More good news for Carteret’s burgeoning Waterfront Park, which was once the site of the world’s largest mahogany plant. In December, Mayor Dan Reiman announced the receipt of two grant awards totaling $13.25 million for public access projects along the borough’s waterfront on the Arthur Kill.
pesticide company in Newark that dumped chemicals into the Passaic River. The Passaic River, along with the Arthur Kill, is a part of the Newark Bay complex, making Carteret eligible for the funding.
The first award is a $6.67 million grant to expand the Arthur Kill Walkway south from Waterfront Park to Tufts Point and north to Noe’s Creek, providing public access to once inaccessible areas.
The second grant for $6.58 million will provide funding for phases II and III of the Carteret Waterfront Marina. Phase II consists of the installation of floating docks, 190 boat slips, a wave attenuator and breakwater, and a wave screen to the existing steel pier. Additionally there will be a fuel station and a sewage removal system for boaters.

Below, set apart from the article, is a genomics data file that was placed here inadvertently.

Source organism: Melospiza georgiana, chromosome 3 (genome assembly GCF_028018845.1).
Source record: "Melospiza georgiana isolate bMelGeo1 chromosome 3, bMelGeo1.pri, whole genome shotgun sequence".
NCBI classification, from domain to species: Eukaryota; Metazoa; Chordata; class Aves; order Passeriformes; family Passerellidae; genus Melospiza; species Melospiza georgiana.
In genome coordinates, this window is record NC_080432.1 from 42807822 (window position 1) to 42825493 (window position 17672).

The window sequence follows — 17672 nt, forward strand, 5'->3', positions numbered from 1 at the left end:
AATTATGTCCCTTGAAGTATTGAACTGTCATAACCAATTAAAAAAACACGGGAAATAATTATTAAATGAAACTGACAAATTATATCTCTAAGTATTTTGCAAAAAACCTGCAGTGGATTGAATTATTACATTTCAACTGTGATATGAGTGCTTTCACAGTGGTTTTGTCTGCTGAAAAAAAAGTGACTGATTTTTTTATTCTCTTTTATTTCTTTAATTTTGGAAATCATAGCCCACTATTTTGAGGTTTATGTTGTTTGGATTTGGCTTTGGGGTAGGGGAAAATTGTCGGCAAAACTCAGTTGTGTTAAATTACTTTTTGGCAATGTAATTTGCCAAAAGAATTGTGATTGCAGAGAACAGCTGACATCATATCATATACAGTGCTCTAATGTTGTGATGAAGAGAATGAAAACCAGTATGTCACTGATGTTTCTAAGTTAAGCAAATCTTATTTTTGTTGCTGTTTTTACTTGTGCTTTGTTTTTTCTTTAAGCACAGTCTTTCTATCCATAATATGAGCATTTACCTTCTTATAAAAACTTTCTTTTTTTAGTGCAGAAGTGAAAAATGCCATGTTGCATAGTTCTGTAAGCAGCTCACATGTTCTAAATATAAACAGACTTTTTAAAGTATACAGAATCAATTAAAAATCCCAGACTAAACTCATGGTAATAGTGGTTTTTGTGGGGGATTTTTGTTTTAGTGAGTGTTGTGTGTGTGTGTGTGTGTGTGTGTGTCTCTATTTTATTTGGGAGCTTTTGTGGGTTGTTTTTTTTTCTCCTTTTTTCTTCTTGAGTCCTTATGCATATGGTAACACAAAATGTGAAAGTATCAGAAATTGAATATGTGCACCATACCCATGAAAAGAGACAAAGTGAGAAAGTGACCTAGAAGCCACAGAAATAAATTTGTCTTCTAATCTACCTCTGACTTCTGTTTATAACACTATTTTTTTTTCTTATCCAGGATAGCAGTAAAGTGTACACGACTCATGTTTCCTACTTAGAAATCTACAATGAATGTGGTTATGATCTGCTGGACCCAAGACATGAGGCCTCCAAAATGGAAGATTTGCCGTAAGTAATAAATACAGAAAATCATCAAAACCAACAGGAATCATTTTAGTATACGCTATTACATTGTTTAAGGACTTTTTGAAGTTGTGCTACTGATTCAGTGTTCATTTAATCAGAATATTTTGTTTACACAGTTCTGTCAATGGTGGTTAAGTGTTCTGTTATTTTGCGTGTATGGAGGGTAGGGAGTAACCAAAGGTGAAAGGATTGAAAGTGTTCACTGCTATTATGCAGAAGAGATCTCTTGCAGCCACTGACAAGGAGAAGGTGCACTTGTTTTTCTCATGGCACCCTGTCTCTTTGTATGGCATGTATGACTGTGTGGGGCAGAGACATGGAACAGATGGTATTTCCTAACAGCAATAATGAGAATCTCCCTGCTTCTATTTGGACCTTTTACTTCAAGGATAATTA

Other park improvements will include additional parking, an observation deck, benches, lights, security camera, bike racks, and emergency phone boxes. There will also be education signs to encourage ecological awareness and environmental stewardship.
Waterfront Park has been in development since 2003. Prior to that year, residents had no access to waterfront in Carteret. In the 1920’s the property was occupied by the Ichabod T. Williams Co. Mahogany Plant and the waterfront was used for unloading logs. In 1990 the Borough acquired the 17 acre area.
In 2003 the Mayor and Council opened Veterans Memorial Fishing Pier and a public parking lot. This marked the beginning of the public’s access to a waterfront area that had been dominated by water-dependent industrial companies for about a century.
A public boat ramp and public access road were installed and Waterfront Park officially opened in 2007. Other improvements followed such as a 700’ pier extension and water main and sewer main extensions.
When the Arthur Kill Walkway is completed, the public will once again be able to walk along almost two miles of waterfront that had been inaccessible for so many years.